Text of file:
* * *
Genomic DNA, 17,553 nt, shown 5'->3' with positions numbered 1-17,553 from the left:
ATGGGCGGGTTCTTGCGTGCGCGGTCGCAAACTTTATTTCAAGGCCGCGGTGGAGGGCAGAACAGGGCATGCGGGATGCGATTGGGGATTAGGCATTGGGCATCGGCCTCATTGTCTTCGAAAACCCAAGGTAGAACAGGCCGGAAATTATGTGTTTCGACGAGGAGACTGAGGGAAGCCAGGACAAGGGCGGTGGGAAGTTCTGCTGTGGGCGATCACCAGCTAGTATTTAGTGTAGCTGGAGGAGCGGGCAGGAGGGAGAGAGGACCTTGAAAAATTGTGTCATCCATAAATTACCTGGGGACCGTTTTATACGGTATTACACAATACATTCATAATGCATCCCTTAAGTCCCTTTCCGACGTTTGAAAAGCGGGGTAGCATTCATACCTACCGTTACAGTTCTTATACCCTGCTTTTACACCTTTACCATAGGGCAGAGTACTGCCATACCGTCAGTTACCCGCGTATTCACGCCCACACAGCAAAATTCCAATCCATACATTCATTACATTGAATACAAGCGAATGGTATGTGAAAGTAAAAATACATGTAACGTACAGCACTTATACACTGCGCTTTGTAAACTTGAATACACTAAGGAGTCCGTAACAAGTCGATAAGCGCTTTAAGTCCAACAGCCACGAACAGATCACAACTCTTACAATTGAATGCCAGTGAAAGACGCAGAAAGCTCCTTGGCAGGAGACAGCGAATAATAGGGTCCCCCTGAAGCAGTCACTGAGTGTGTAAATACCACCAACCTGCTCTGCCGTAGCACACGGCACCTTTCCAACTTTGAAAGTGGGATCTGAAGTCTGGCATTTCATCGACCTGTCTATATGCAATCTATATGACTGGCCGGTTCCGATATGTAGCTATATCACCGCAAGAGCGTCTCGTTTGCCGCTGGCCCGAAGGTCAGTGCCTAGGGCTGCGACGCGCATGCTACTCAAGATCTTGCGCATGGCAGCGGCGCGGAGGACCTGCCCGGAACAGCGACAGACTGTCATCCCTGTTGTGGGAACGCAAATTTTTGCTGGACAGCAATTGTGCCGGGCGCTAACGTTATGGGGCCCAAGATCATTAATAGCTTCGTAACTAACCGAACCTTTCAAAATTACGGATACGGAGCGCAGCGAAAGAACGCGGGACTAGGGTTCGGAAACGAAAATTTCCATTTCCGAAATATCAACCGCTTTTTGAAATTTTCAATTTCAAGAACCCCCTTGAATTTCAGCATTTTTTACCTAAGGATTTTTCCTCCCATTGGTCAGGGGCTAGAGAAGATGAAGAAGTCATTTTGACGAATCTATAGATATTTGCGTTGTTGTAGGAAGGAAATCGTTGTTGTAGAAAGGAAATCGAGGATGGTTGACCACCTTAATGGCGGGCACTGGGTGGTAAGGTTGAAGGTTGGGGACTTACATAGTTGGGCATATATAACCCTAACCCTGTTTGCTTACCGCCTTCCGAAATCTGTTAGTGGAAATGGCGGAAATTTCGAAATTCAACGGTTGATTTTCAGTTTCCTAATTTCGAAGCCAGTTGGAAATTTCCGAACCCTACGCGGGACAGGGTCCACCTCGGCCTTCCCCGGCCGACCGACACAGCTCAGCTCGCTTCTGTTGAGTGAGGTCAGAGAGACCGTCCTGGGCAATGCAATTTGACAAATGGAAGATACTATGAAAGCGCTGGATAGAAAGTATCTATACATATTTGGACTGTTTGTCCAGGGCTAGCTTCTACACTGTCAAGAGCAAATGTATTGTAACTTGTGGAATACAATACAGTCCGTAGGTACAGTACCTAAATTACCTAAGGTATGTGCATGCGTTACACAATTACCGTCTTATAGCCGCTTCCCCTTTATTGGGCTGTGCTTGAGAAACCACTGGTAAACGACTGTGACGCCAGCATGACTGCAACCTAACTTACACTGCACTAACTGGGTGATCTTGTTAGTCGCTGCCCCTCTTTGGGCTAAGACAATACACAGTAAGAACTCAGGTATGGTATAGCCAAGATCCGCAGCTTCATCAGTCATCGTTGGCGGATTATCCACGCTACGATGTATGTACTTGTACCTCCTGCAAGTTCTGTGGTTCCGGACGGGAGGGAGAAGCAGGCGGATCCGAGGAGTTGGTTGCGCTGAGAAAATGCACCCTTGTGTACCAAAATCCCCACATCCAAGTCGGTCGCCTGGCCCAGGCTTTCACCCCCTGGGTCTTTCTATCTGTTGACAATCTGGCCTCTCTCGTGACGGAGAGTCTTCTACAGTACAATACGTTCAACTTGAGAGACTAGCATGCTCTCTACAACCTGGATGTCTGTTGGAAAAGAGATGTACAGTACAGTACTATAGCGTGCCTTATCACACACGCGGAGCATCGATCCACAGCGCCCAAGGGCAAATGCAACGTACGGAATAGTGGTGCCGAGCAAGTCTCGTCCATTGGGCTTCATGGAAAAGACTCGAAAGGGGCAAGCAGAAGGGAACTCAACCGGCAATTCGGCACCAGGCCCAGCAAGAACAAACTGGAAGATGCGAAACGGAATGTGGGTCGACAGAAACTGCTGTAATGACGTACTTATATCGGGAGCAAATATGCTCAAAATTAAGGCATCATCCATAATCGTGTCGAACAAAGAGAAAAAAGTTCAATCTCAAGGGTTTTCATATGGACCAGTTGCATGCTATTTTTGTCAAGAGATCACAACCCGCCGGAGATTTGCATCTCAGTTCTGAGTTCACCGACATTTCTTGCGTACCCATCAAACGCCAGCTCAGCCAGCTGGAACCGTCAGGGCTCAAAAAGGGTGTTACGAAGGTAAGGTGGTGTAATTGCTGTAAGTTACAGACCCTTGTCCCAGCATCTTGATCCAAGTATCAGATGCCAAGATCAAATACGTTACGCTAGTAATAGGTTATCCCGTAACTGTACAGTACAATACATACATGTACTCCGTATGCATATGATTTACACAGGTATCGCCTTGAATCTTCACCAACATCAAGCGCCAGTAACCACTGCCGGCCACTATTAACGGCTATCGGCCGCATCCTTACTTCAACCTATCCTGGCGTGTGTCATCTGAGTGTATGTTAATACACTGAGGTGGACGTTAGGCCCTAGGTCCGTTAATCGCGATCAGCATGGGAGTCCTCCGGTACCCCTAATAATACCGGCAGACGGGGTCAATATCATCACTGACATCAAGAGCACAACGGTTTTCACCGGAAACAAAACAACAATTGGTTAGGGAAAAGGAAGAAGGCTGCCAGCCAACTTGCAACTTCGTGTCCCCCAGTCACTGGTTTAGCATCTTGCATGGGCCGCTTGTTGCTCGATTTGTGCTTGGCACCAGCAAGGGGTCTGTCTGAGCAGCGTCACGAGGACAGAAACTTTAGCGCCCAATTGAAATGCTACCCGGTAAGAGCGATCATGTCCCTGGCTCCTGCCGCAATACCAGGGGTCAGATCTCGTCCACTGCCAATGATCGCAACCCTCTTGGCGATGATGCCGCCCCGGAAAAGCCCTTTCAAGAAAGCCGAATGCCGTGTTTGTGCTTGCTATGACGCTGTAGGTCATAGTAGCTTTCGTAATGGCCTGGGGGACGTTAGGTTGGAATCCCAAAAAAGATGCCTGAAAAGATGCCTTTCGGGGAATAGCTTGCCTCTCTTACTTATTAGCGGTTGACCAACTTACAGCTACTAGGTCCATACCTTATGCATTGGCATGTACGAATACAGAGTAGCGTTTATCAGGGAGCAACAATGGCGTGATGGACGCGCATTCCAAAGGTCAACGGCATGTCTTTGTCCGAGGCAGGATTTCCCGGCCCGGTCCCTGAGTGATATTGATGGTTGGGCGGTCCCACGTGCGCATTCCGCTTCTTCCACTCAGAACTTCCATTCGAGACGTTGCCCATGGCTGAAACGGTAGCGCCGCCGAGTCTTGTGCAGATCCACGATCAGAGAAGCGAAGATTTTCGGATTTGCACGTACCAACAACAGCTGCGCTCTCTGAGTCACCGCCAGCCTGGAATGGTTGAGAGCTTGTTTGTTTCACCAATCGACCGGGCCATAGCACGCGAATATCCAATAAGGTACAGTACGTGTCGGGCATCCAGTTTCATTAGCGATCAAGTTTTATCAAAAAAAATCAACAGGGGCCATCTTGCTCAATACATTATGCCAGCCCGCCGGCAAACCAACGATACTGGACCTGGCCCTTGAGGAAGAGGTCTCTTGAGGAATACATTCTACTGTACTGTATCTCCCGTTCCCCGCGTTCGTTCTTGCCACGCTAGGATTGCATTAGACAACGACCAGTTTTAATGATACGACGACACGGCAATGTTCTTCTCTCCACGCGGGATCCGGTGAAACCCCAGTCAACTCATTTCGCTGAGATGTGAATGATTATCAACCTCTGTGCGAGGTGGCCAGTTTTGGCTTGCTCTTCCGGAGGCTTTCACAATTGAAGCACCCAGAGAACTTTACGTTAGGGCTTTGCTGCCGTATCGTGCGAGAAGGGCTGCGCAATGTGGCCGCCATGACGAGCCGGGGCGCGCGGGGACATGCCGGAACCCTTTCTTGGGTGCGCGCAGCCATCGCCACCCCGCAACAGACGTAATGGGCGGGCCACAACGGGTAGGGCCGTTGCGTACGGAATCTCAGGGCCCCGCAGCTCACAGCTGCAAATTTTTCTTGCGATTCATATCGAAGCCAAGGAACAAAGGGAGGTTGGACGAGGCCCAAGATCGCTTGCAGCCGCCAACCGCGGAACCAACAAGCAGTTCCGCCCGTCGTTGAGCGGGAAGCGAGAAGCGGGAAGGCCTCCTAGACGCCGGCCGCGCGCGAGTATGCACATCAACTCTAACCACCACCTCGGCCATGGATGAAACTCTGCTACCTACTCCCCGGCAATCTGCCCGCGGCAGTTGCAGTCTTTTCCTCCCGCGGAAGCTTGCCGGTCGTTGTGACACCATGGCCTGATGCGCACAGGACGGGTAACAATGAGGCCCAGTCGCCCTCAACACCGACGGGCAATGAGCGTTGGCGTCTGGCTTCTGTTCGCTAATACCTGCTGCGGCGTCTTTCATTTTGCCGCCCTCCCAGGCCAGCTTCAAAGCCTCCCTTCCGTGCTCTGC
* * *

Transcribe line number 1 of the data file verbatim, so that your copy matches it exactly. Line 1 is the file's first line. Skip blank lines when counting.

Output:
Genomic DNA, 17,553 nt, shown 5'->3' with positions numbered 1-17,553 from the left: